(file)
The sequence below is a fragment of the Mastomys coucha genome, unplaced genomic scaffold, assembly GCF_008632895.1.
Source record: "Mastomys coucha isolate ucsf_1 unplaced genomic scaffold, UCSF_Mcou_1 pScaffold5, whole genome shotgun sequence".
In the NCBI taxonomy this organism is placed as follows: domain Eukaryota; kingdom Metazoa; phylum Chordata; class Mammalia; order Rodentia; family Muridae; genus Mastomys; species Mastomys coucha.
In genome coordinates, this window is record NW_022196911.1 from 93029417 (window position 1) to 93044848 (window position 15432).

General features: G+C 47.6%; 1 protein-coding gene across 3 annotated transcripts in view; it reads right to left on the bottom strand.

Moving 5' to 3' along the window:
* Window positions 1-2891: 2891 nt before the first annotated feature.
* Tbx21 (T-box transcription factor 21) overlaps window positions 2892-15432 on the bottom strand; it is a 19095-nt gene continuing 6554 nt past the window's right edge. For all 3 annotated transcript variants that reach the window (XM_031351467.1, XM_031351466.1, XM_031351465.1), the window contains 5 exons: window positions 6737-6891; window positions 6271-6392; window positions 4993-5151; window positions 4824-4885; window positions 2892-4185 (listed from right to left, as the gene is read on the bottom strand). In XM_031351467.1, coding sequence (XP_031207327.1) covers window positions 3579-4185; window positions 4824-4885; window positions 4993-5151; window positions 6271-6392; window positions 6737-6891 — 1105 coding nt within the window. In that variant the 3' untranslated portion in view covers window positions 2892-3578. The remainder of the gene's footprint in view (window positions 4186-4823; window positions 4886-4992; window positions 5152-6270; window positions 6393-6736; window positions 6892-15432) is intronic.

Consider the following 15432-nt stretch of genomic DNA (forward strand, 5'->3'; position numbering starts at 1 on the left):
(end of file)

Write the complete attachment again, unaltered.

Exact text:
The sequence below is a fragment of the Mastomys coucha genome, unplaced genomic scaffold, assembly GCF_008632895.1.
Source record: "Mastomys coucha isolate ucsf_1 unplaced genomic scaffold, UCSF_Mcou_1 pScaffold5, whole genome shotgun sequence".
In the NCBI taxonomy this organism is placed as follows: domain Eukaryota; kingdom Metazoa; phylum Chordata; class Mammalia; order Rodentia; family Muridae; genus Mastomys; species Mastomys coucha.
In genome coordinates, this window is record NW_022196911.1 from 93029417 (window position 1) to 93044848 (window position 15432).

General features: G+C 47.6%; 1 protein-coding gene across 3 annotated transcripts in view; it reads right to left on the bottom strand.

Moving 5' to 3' along the window:
* Window positions 1-2891: 2891 nt before the first annotated feature.
* Tbx21 (T-box transcription factor 21) overlaps window positions 2892-15432 on the bottom strand; it is a 19095-nt gene continuing 6554 nt past the window's right edge. For all 3 annotated transcript variants that reach the window (XM_031351467.1, XM_031351466.1, XM_031351465.1), the window contains 5 exons: window positions 6737-6891; window positions 6271-6392; window positions 4993-5151; window positions 4824-4885; window positions 2892-4185 (listed from right to left, as the gene is read on the bottom strand). In XM_031351467.1, coding sequence (XP_031207327.1) covers window positions 3579-4185; window positions 4824-4885; window positions 4993-5151; window positions 6271-6392; window positions 6737-6891 — 1105 coding nt within the window. In that variant the 3' untranslated portion in view covers window positions 2892-3578. The remainder of the gene's footprint in view (window positions 4186-4823; window positions 4886-4992; window positions 5152-6270; window positions 6393-6736; window positions 6892-15432) is intronic.

Consider the following 15432-nt stretch of genomic DNA (forward strand, 5'->3'; position numbering starts at 1 on the left):